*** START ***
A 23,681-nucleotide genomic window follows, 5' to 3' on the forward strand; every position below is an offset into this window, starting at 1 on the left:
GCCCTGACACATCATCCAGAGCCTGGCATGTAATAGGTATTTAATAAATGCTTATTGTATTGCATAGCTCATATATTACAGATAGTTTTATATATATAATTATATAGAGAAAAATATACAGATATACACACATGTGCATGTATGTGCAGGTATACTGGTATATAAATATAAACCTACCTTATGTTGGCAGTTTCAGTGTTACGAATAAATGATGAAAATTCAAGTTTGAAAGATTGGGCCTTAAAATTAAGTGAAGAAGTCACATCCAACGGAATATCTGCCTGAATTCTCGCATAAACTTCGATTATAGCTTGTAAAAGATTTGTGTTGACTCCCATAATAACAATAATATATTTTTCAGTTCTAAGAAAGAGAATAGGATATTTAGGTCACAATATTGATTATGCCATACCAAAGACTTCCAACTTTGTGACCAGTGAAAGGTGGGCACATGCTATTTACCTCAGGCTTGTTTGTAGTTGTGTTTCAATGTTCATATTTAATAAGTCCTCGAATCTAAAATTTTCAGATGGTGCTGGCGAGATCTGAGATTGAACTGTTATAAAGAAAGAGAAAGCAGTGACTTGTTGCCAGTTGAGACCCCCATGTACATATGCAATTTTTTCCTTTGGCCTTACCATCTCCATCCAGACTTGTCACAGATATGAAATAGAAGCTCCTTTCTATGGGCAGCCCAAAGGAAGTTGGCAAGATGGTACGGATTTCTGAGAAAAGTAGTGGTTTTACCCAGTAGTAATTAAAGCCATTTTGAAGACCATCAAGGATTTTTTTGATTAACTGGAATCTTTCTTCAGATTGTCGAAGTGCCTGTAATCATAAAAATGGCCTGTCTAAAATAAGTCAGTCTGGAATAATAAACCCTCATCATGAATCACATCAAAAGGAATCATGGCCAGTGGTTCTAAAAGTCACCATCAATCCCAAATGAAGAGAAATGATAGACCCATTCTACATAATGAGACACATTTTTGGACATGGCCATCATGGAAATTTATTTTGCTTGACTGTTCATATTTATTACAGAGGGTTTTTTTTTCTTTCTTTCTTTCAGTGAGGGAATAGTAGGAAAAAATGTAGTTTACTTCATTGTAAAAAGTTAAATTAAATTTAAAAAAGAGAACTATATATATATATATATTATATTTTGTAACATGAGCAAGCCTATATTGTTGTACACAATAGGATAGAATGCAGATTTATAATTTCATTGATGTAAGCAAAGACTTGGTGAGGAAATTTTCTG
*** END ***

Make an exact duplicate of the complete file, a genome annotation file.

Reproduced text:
A 23,681-nucleotide genomic window follows, 5' to 3' on the forward strand; every position below is an offset into this window, starting at 1 on the left:
GCCCTGACACATCATCCAGAGCCTGGCATGTAATAGGTATTTAATAAATGCTTATTGTATTGCATAGCTCATATATTACAGATAGTTTTATATATATAATTATATAGAGAAAAATATACAGATATACACACATGTGCATGTATGTGCAGGTATACTGGTATATAAATATAAACCTACCTTATGTTGGCAGTTTCAGTGTTACGAATAAATGATGAAAATTCAAGTTTGAAAGATTGGGCCTTAAAATTAAGTGAAGAAGTCACATCCAACGGAATATCTGCCTGAATTCTCGCATAAACTTCGATTATAGCTTGTAAAAGATTTGTGTTGACTCCCATAATAACAATAATATATTTTTCAGTTCTAAGAAAGAGAATAGGATATTTAGGTCACAATATTGATTATGCCATACCAAAGACTTCCAACTTTGTGACCAGTGAAAGGTGGGCACATGCTATTTACCTCAGGCTTGTTTGTAGTTGTGTTTCAATGTTCATATTTAATAAGTCCTCGAATCTAAAATTTTCAGATGGTGCTGGCGAGATCTGAGATTGAACTGTTATAAAGAAAGAGAAAGCAGTGACTTGTTGCCAGTTGAGACCCCCATGTACATATGCAATTTTTTCCTTTGGCCTTACCATCTCCATCCAGACTTGTCACAGATATGAAATAGAAGCTCCTTTCTATGGGCAGCCCAAAGGAAGTTGGCAAGATGGTACGGATTTCTGAGAAAAGTAGTGGTTTTACCCAGTAGTAATTAAAGCCATTTTGAAGACCATCAAGGATTTTTTTGATTAACTGGAATCTTTCTTCAGATTGTCGAAGTGCCTGTAATCATAAAAATGGCCTGTCTAAAATAAGTCAGTCTGGAATAATAAACCCTCATCATGAATCACATCAAAAGGAATCATGGCCAGTGGTTCTAAAAGTCACCATCAATCCCAAATGAAGAGAAATGATAGACCCATTCTACATAATGAGACACATTTTTGGACATGGCCATCATGGAAATTTATTTTGCTTGACTGTTCATATTTATTACAGAGGGTTTTTTTTTCTTTCTTTCTTTCAGTGAGGGAATAGTAGGAAAAAATGTAGTTTACTTCATTGTAAAAAGTTAAATTAAATTTAAAAAAGAGAACTATATATATATATATATTATATTTTGTAACATGAGCAAGCCTATATTGTTGTACACAATAGGATAGAATGCAGATTTATAATTTCATTGATGTAAGCAAAGACTTGGTGAGGAAATTTTCTG